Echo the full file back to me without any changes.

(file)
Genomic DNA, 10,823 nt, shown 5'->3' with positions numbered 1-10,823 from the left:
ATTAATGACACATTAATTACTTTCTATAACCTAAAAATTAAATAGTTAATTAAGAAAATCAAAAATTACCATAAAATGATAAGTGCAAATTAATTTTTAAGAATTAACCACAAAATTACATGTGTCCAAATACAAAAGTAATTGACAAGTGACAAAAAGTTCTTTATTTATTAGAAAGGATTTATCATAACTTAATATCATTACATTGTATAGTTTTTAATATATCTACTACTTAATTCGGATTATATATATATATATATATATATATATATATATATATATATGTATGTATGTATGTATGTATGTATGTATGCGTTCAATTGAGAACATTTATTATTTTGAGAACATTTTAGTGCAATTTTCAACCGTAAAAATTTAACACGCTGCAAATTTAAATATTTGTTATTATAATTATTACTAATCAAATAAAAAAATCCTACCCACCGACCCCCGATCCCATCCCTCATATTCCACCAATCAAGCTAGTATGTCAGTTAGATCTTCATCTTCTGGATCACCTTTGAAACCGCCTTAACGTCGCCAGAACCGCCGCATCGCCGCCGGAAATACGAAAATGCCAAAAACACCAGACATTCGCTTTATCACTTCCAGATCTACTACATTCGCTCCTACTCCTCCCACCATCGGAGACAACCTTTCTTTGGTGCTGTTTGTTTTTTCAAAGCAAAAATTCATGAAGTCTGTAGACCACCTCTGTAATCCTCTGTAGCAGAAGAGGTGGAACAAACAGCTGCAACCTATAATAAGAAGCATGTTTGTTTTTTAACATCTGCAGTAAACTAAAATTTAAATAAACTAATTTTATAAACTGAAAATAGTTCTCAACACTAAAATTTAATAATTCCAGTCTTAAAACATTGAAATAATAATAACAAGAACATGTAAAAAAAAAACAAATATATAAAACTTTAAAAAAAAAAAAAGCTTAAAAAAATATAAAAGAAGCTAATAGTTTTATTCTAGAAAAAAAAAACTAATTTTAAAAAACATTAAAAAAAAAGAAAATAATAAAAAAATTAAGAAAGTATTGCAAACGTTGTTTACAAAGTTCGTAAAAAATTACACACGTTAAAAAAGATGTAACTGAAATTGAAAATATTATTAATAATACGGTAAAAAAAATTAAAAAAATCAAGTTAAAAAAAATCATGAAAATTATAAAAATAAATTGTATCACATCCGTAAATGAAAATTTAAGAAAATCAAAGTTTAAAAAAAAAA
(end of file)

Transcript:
Genomic DNA, 10,823 nt, shown 5'->3' with positions numbered 1-10,823 from the left:
ATTAATGACACATTAATTACTTTCTATAACCTAAAAATTAAATAGTTAATTAAGAAAATCAAAAATTACCATAAAATGATAAGTGCAAATTAATTTTTAAGAATTAACCACAAAATTACATGTGTCCAAATACAAAAGTAATTGACAAGTGACAAAAAGTTCTTTATTTATTAGAAAGGATTTATCATAACTTAATATCATTACATTGTATAGTTTTTAATATATCTACTACTTAATTCGGATTATATATATATATATATATATATATATATATATATATATATGTATGTATGTATGTATGTATGTATGTATGCGTTCAATTGAGAACATTTATTATTTTGAGAACATTTTAGTGCAATTTTCAACCGTAAAAATTTAACACGCTGCAAATTTAAATATTTGTTATTATAATTATTACTAATCAAATAAAAAAATCCTACCCACCGACCCCCGATCCCATCCCTCATATTCCACCAATCAAGCTAGTATGTCAGTTAGATCTTCATCTTCTGGATCACCTTTGAAACCGCCTTAACGTCGCCAGAACCGCCGCATCGCCGCCGGAAATACGAAAATGCCAAAAACACCAGACATTCGCTTTATCACTTCCAGATCTACTACATTCGCTCCTACTCCTCCCACCATCGGAGACAACCTTTCTTTGGTGCTGTTTGTTTTTTCAAAGCAAAAATTCATGAAGTCTGTAGACCACCTCTGTAATCCTCTGTAGCAGAAGAGGTGGAACAAACAGCTGCAACCTATAATAAGAAGCATGTTTGTTTTTTAACATCTGCAGTAAACTAAAATTTAAATAAACTAATTTTATAAACTGAAAATAGTTCTCAACACTAAAATTTAATAATTCCAGTCTTAAAACATTGAAATAATAATAACAAGAACATGTAAAAAAAAAACAAATATATAAAACTTTAAAAAAAAAAAAAGCTTAAAAAAATATAAAAGAAGCTAATAGTTTTATTCTAGAAAAAAAAAACTAATTTTAAAAAACATTAAAAAAAAAGAAAATAATAAAAAAATTAAGAAAGTATTGCAAACGTTGTTTACAAAGTTCGTAAAAAATTACACACGTTAAAAAAGATGTAACTGAAATTGAAAATATTATTAATAATACGGTAAAAAAAATTAAAAAAATCAAGTTAAAAAAAATCATGAAAATTATAAAAATAAATTGTATCACATCCGTAAATGAAAATTTAAGAAAATCAAAGTTTAAAAAAAAAA